At Dan’s place I immediately opened up the yoga mat, between the sofa bed and the tv in the living room,  I was met with a most unwelcome chemical smell coming off the mat. Still though, I was undaunted, annoyed, but still undaunted. I had not been to a yoga class in more years than I could even quantify. I couldn’t recall a single thing from yoga class in that moment on that smelly mat. So I just moved. I moved and stretched, and tried will all my might to set an intention and focus on it all the while just moving, moving, moving .. just to do something. I desperately needed a something to do in my life as my job had gone to shit, and, at that moment, I was on medical leave.

I’ve always challenged myself, and I never fully realized, until this experience, that challenging myself is a a big part of who I am, and when I do not have this I am lost. I look back and realize that the best jobs I’ve had forced me out of my comfort zone, and pushed me to do better, and keep reaching outside of myself. Losing this with my job situation falling apart led me to the moment where I needed yoga. I needed something to do, and I needed to challenge myself again. In a way, yoga became my job when my actual job disintegrated in front of me.

Somehow, even with that yoga mat purchase, I did not expect in find myself in an actual yoga class. But, that’s exactly what happened. And so far it’s happened 11 times in 30 days. I’ll keep coming back with my smelly mat.

Just for today

The PTSD brain can be hard to trust when it gets jacked up. It just takes off down the road like a scared chihuahua. Too many things become anxiety producing and stressful. You become hyper-vigilant, and immediately jump to the worst possible conclusion in too many scenarios. In the far reaches of your mind you know that every situation in your life cannot possibly be this dire. But when your brain is amped up on PTSD fear it can be increasingly difficult to conjure up the objective and reasonable side of your brain. And with a certain amount of this hyper-vigilance, it does not take long before the dark veil of despair becomes a fixture over your head.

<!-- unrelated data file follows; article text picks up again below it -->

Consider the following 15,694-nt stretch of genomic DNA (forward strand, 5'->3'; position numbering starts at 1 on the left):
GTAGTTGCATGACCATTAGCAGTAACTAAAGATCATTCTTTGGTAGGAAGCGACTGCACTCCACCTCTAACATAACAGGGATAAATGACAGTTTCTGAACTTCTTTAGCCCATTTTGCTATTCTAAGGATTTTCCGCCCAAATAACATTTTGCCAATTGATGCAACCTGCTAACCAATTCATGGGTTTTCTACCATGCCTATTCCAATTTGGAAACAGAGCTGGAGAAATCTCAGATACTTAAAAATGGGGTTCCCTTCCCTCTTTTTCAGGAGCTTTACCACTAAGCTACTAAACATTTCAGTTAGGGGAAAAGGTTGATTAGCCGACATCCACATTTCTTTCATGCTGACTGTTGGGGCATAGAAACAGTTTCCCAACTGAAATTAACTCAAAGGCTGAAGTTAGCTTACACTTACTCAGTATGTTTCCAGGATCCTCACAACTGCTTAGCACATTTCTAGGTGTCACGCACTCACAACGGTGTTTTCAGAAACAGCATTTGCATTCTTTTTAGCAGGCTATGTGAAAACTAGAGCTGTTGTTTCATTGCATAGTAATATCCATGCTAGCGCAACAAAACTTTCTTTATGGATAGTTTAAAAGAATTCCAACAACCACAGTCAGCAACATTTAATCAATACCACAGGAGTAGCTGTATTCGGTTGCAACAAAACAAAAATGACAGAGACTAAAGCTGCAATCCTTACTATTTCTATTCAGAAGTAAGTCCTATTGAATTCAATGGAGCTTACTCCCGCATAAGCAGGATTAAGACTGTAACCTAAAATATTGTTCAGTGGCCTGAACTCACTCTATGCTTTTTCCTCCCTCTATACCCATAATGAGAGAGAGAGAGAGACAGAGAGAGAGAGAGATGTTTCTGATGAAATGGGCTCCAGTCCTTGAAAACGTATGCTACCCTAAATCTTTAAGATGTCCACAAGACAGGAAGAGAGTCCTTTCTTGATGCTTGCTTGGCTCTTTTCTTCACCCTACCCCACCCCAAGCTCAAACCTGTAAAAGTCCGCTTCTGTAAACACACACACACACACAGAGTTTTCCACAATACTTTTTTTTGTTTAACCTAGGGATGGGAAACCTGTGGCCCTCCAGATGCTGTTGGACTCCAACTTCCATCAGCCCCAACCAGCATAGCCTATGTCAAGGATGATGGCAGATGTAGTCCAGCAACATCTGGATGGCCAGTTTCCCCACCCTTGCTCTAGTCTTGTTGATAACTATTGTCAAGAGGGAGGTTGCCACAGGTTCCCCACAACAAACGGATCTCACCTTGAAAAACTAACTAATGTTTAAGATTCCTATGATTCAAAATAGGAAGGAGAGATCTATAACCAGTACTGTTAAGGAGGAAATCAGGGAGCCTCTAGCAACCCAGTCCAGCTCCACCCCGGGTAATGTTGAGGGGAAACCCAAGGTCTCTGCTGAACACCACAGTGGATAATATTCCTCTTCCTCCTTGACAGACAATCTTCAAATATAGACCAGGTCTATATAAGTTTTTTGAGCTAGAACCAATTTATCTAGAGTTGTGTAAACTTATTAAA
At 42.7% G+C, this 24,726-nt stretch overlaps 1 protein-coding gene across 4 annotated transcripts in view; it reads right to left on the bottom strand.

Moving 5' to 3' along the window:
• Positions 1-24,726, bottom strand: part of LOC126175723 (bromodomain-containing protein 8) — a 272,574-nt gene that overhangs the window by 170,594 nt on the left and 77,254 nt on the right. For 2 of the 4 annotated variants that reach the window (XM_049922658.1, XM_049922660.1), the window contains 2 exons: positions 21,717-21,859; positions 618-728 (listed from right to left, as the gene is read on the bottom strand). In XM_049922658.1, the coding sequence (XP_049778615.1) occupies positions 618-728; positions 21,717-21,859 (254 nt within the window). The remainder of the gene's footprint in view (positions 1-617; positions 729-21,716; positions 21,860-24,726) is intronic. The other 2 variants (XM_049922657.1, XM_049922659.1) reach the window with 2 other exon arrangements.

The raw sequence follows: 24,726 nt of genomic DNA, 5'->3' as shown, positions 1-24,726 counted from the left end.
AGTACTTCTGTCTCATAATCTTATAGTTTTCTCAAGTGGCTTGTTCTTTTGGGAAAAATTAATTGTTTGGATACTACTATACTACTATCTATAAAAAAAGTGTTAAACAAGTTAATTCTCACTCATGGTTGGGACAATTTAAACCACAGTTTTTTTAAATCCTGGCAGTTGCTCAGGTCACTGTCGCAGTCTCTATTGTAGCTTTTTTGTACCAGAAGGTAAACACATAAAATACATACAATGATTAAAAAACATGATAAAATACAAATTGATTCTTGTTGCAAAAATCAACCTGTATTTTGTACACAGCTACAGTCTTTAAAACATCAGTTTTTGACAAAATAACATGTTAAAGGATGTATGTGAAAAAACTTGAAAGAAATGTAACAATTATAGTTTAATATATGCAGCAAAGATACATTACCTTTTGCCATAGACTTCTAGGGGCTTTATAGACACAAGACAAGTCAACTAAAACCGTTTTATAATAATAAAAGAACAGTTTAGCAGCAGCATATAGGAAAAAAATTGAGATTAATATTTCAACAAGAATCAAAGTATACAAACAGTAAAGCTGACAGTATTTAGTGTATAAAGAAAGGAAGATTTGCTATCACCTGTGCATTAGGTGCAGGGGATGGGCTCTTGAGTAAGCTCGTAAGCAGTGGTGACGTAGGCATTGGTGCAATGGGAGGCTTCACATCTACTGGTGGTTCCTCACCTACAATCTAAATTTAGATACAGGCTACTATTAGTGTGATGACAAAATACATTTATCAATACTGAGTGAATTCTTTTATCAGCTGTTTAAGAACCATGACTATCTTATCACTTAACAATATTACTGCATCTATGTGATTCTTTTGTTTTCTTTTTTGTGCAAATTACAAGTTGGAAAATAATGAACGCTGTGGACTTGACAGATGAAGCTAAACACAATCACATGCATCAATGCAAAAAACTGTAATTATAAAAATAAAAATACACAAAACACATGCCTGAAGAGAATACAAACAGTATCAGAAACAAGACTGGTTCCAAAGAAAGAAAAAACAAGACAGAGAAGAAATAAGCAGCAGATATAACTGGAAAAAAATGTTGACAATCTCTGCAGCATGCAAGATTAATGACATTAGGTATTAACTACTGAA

It works like this: First comes hypervigilance, then indefinite despair that is difficult to kick. You want to just shoo it away, but like an incessant weed, it comes back. 

There are intermittent moments of hope, such as those fleeting moments with friends at breakfast, or the renewed energy from that breakfast that makes you think you can do some baking today. You head to the grocery store to get items to attempt a straight-forward recipe for gluten free donuts. But after trips to Bed, Bath and Beyond and the grocery store you find yourself seemingly glued to the seat of your car. You feel too heavy to move, and you know the floaty feeling is settling in. You make a phone call in order to reach out for help, but there is no answer. So, you turn up the air conditioning to try to jump start yourself out of being stuck. But you just get cold, you’re still stuck. You read your Facebook feed, and then your emails on your phone. Finally, you resolve to get out of the car. You have to plan it out in your mind: all the moves that will get you out of the car, and into the apartment. Your skills as a stage manager in college come in handy for this exercise. 

Finally, you come inside the apartment and throw a leftover quiche in the oven for dinner. The gluten free donut recipe now seems like a far-fetched fantasy. 

Somewhere in the back of your mind you know there are good reasons to keep going, keep trying. You decide that just for today you have to trust that those reasons are real and worthwhile. Otherwise, there is nothing else.